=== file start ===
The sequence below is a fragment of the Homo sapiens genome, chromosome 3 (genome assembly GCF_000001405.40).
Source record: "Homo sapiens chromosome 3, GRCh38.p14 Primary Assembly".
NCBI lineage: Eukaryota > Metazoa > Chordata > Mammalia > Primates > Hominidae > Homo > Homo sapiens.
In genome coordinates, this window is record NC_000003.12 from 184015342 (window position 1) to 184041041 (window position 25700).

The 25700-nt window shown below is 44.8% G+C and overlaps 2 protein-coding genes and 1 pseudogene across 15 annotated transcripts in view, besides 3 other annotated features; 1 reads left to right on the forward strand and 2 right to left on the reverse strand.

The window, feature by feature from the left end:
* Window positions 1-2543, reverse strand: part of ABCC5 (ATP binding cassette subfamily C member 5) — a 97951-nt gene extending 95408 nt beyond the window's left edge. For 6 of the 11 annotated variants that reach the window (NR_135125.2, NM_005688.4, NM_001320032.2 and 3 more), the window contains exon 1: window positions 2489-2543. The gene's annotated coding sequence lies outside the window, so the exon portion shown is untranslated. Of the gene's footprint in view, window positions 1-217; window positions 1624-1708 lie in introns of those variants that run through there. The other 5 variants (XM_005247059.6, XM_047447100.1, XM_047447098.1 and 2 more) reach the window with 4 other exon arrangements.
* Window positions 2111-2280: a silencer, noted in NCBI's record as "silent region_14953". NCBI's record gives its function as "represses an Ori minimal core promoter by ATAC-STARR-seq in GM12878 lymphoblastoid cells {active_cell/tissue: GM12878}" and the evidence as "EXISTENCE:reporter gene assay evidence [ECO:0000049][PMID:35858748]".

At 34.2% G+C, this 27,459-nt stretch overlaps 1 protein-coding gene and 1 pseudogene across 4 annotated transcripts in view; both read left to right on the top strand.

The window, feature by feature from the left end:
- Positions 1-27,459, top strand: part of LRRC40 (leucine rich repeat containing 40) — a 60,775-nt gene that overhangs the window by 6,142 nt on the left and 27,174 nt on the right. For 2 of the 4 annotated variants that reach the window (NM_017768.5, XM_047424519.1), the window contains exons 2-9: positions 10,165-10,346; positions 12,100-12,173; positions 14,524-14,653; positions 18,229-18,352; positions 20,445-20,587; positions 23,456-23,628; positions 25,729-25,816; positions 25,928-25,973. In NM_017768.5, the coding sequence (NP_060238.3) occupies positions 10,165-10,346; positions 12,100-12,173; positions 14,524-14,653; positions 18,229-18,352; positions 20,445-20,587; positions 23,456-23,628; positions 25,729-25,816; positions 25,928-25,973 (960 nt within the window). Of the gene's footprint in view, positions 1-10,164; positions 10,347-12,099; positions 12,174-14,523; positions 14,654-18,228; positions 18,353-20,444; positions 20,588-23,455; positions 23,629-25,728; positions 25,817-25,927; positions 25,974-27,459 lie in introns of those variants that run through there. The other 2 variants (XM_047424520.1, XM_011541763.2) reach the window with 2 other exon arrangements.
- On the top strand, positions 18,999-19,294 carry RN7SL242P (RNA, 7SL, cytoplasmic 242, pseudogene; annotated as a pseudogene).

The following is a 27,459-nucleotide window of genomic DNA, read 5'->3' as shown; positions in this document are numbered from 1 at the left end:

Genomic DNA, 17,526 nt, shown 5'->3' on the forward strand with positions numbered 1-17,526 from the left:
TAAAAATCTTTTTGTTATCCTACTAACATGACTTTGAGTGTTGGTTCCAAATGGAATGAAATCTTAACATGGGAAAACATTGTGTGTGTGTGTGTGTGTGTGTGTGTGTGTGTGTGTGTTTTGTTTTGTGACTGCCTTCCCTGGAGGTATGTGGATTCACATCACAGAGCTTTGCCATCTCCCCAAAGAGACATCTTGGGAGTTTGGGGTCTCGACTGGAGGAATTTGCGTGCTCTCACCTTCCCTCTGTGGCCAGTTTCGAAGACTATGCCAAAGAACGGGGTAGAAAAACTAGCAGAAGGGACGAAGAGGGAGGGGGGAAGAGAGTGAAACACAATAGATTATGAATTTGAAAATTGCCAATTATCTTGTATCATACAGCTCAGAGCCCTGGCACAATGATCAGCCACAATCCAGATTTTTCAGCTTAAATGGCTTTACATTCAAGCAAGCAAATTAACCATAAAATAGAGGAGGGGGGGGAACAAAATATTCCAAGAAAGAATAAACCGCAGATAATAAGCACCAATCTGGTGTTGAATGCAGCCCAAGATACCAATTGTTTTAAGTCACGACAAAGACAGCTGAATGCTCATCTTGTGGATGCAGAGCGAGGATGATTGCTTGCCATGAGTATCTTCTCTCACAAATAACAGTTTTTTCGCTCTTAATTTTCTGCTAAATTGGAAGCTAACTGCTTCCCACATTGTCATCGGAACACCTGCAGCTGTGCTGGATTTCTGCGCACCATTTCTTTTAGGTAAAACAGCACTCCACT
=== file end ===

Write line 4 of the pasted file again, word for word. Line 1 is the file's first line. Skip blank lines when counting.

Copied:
In genome coordinates, this window is record NC_000003.12 from 184015342 (window position 1) to 184041041 (window position 25700).